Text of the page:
And now, when there’s overwhelming evidence of Trayvon Martin having been murdered —POOF! Nothing, nada, zip, zilch, zero. Lip service from the “We’re here to serve and protect” police.
You’d almost think there were two entirely different justice systems here. Two completely different ways to value the worth of a person’s life.
The Catholic Church officially opposes capital punishment. This doctrine is in the same vein as those opposing abortion, birth control, and physician-assisted suicide: church doctrine dictates that life begins at conception and is a gift from God.
Consequently, it is beyond the scope of any soul, no matter how high the earthly authority, to terminate a human life. It does not matter if it is legal, and it does not matter if the rationale is to relieve suffering: the taking of life is God’s department, not ours.
Yet in the middle of September, as opposition to the impending execution of Troy Davis reached a fever pitch and a singular opportunity presented itself for the Church to not just call for an act of mercy, but support a key element of doctrine, the United States Conference of Catholic Bishops was silent as the grave.
Yes, some local Catholic bishops in Georgia did support the conscience of their doctrine by calling for a reprieve, but the USCCB, the organization most responsible for lobbying and policy advocacy on behalf of the Holy See here in the United States, sat idly by. The execution of a possibly innocent man was not enough to stir the bishops into action. But birth control? That’s a different story altogether.
10. Death row taco bar
9. Two words: Alberto VO5
8. Hire staff to write some more great zingers like this …
7. Always wanted to see Branson
6. Spend a weekend at his hunting lodge with Hank Williams, Jr.
5. $8.5 million on campaign buttons; $8.5 million on bumper stickers
4. Health care for all Texans … I’m totally messing with you
3. Shut up or he’ll execute you
2. Get a fabulous makeover from Michele O’Bachmann’s husband
1. Buy lunch for Chris Christie
In the Name of Troy Davis: Pledge to End the Death Penalty in the United States
Yesterday Troy Davis was laid to rest.
Thousands joined in to celebrate his life at the Jonesville Baptist Church, and tens of thousands more joined online through the webstream. The power of our global community—united to honor, to stand on convictions and to show respect–was palpable inside the church.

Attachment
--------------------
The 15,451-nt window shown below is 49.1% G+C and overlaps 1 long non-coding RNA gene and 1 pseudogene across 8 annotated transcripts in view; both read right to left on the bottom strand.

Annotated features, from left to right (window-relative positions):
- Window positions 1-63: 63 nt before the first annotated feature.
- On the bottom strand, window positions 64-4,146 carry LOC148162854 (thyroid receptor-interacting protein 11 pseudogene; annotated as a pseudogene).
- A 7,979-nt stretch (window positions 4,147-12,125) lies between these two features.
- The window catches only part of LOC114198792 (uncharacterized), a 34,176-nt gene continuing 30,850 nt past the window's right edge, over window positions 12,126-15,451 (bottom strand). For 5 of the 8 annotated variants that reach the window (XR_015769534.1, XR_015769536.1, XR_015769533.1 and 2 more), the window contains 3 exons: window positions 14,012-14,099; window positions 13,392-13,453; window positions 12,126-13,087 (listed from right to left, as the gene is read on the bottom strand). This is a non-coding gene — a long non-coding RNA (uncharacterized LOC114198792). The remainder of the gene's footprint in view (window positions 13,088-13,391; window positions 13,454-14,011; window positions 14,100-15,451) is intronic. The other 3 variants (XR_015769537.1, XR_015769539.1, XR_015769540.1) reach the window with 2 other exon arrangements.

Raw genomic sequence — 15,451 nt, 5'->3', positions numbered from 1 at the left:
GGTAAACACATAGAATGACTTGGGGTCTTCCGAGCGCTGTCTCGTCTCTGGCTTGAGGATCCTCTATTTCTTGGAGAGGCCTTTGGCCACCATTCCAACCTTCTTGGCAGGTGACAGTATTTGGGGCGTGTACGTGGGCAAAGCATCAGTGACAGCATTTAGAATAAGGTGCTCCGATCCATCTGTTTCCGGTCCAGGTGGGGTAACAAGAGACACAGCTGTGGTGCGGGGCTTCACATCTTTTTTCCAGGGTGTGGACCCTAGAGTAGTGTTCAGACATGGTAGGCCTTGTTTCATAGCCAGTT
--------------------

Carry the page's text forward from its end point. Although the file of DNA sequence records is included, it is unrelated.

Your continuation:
There was little talk of sadness, little mention of grief. The Davis family, compelled by their deep faith, chose to celebrate Troy’s spirit, to honor his life, and to continue to move his mission to abolish the death penalty.
Their strength mirrors Troy’s own. Half of his life was spent behind bars, a captive of a system designed to crush even the mightiest of spirits. But Troy never lost hope. He never lost his faith in God or in his higher purpose.
In the execution room, Troy used his last words to proclaim his innocence one final time. He then made a call for his movement—all of our movement—to bring about to end of the death penalty for good. And then, in his final breath, he asked God’s mercy upon those about to kill him.
Even in his darkest hour Troy Davis saw light. In the face of death he showed compassion, resolution and conviction—a bravery that will forever be remembered.
So together, we will honor Troy’s memory and work to end the terror of state sponsored execution. It was a goal of Fredrick Douglass, Ida B Wells, and Thurgood Marshall. And it is a goal that the NAACP will carry forward in the weeks and months ahead.
A punishment reserved almost exclusively for poor people of all colors, and especially for those like Troy who are of color, is not a punishment. It’s the most irreversible and violent act of discrimination, and the ultimate violation of human rights.
The way that each of us can ensure the end of capital punishment comes as soon as possible is to shift from rallies where we shout the slogan I am Troy Davis, to a sustained campaign where we practice the faith of Troy Davis. If our movement is going to be successful, then we must focus on three types of action:
First, we must target the death penalty for elimination in ten more states.
Second, we must approach every sitting District Attorney and candidate for District Attorney and let them know that they will no longer get our votes unless they stop sending people to death row.
Finally, we all must vote. We are more powerful than those who would do wrong in this world. But only through our collective voice will we achieve our goal.
The time has come for us all to come together and finish what our foremothers and forefathers started. We will end the death penalty, and we will do it in honor of Troy Davis.
Benjamin Todd Jealous
President and CEO
PS: If you have not yet signed the petition to end the death penalty of the United States, please do so now, and ask your friends and colleagues to do the same. http://action.naacp.org/EndTheDP
Last week… we broke through the silence about the horror the death penalty represents. Your work brought about conversations in millions of American households, helping to change hearts and minds about capital punishment.
Now, we must achieve the mission Troy gave each of us.
As Troy Davis — a fellow NAACP activist — said so many times, “This movement began before I was born … it must continue and grow stronger … until we abolish the death penalty once and for all.”
Please take a moment to sign the NAACP pledge to fight for the end of the death penalty in the United States.
September 21, 2011 was a searing moment for all of us. Every failsafe failed.
Current Chatham County District Attorney Larry Chisolm acknowledged that if it were up to him today, he would not try this as a death penalty case. Yet, when he could have acted to stop the execution, he refused to do so.
The Georgia State Board of Pardons and Paroles, designed specifically to ensure that executions never happen amidst so much doubt, allowed it to happen anyway.